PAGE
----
In 2019 when Matt Tiller and I started the Jack Leslie Campaign, neither of us realised what a journey we were embarking on, or where it would end, and neither of us thought at that point of writing the book that Matt has recently completed, and published this week (available here)
It was in 2019 that we both first heard a sketchy outline of Jack’s story- a Plymouth Argyle legend (ok that bit we did know, the stats were easy to find- 137 goals in 400 games) but who also had been the first black footballer selected to play for England, but then denied his opportunity because he was black.
We were outraged- both at the injustice, but also that the story had been forgotten about.
Our original aim was a simple one: to raise enough money to build a statue of Jack Leslie at Plymouth Argyle’s football stadium, Home Park.
To do that, we had to start telling Jack’s story, to generate interest and support.
We started with a website https://jackleslie.co.uk, and some social media
We wrote about Jack, and we talked about him a lot, including in schools where we realised that we could use jack’s story in a positive way, to challenge discrimination and prejudice.
Eventually telling Jack’s story became as important a goal as the statue.
After we launched the Crowdfunder publicly in 2020, we soon learned to tell the story to media outlets -newspapers, radio interviews, TV.
In each case, in order to tell Jack’s story effectively, we had to be confident in it’s accuracy. We had to research it, learn it, challenge it. But information was scant, and fragmented. A bit on PASOTI here, a hint on Wikipedia there.
Emy Onuora’s otherwise excellent book on black footballers (“Pitch Black, 2015) had no mention of Jack.
2020’s publication of the excellent “football’s black pioneers” by David Gleave and Bill Hern, had a chapter on the first black footballer to play at each league club, so Jack (Argyle 1921-1934) featured in the “Plymouth chapter”.
But researching chapter AND verse on the detail of Jack’s story wasn’t easy- it wasn’t as if there was a book.
if only there was a definitive biography, setting out his incredible story with supporting evidence, verifiable quotes, a clear narrative and a comprehensive index.
There is now!
Matt and I worked hand-in-hand on the Campaign. Together we raised the money, together (with the help of an amazing campaign team) we commissioned a statue, together we persuaded the FA to award Jack’s family an honorary, posthumous England cap.
Neither of us could have done any of that alone. Matt is kind enough to acknowledge the same in his introduction and credits.
But I can take no credit for the creation of the beautifully written Masterpiece that is ‘THE LION WHO NEVER ROARED-JACK LESLIE, THE STAR ROBBED OF ENGLAND GLORY” for that labour of love is entirely the result of Matt’s industry.
Matt’s degree was in history, he works in journalism and creative arts, he writes and performs with consummate ease, but whilst those talents may make the writing of a book easier for him than for us lesser mortals, those skills alone would not suffice. What was needed -and what Matt undertook as I witnessed from a comfortably safe distance – was graft-the hard slog of research.
Days spent in the British library, poring over microfiche, perusing newspaper archives, tracking down and interviewing people, examining the family photographs and memorabilia, and then writing, re-writing, editing and perfecting.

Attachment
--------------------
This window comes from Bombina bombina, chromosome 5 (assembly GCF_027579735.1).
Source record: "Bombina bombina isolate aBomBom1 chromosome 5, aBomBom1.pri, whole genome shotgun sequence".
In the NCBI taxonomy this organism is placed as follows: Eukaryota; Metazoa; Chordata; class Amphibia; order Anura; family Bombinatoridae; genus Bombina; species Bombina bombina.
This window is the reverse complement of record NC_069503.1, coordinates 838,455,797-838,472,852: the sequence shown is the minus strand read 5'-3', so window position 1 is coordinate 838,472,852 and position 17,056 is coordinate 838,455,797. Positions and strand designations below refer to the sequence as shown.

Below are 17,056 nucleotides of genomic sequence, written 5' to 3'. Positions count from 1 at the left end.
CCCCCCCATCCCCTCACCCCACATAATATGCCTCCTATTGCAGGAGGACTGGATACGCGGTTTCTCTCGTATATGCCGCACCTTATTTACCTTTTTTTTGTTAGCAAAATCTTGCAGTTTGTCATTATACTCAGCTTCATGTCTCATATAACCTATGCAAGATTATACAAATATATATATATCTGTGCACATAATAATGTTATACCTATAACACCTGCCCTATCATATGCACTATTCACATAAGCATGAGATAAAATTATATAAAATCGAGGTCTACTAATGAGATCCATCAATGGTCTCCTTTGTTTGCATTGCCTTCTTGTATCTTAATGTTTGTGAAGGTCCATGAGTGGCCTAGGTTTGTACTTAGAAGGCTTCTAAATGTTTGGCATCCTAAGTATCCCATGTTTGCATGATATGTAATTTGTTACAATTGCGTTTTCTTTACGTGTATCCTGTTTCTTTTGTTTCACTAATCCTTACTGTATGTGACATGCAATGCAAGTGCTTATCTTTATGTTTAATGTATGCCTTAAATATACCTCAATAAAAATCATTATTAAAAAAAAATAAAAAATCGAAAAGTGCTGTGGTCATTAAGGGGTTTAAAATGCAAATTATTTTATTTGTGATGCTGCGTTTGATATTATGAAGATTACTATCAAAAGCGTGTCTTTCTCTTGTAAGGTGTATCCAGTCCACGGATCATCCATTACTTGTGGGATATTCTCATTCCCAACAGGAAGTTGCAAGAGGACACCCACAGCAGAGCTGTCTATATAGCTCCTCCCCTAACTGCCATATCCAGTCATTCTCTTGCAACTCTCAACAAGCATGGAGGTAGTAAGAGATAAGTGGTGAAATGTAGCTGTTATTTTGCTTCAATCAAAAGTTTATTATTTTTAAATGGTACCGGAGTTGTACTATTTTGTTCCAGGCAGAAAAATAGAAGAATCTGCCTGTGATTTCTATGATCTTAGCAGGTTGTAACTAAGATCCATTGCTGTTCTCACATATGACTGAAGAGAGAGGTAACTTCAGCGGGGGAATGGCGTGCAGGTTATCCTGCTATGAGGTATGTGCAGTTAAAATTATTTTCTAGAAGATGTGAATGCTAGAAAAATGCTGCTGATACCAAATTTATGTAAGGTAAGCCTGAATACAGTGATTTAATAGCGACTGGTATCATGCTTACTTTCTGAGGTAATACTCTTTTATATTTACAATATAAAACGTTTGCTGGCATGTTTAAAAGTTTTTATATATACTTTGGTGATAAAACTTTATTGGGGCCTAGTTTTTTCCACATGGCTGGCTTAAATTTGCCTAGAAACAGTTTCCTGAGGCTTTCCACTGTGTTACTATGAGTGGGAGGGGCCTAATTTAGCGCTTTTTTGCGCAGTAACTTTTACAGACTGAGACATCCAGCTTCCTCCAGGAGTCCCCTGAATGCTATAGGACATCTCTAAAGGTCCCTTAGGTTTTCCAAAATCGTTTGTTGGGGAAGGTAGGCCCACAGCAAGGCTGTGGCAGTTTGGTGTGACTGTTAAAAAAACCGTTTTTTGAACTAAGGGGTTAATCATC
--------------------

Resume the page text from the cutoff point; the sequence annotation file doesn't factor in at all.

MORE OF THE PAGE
The result is a masterpiece.
It may be thought that as his friend and campaign co-founder, I am biased in Matt’s favour to write a positive review. In truth, I was as likely to be his harshest critic, knowing the story so well, wanting it to be given justice. I cannot find fault with this book, I read the first draft in a single sitting, and have re-read the final version with equal admiration and enjoyment.
Matt has delivered the facts, but more importantly he has written it as a page-turner. This is a living, breathing biography, brilliantly told so that the reader can follow the narrative, understand the issues, the contemporary context, identify with Jack, and I believe inevitably come to like him.
Football biographies are often dull, but not this one, and importantly there is no need to be a football fan or have any interest or knowledge in soccer to find this a cracking read.
Born in 1901 in Canning Town, East London, of mixed race and with the shadow and trauma of WW1 over-shadowing his teenage years, Jack excelled at all sports.
Playing football for non-league Barking Town, Jack played in Paris before moving to Plymouth where he lived for 14 years carving out a professional career.
Whilst at Argyle he played against (and beat) Argentina and Uruguay during a historic tour of South America.
He was selected to play for England on merit despite playing for a team in the third division, and then denied his England cap.
Years later he ended up in the West Ham boot room with England World Cup winners.
This book answers all those stories and many more in a way that is moving (some readers have been moved to tears), but also thanks to the light-touch prose style and humour that is Matt’s trademark, it has just as many laugh-out-loud moments.
It is a serious book, but without ever taking itself too seriously.
Like Jack’s football, the book zips along, is forceful, effective and ultimately delivers firmly into the back of the net.
I don’t know what the literary equivalent of a footballer’s cap is, but whatever that may be, Matt deserves one. The Jack Leslie story was a life well-lived, it deserved to be well told. Now, thanks to Matt, it finally has been.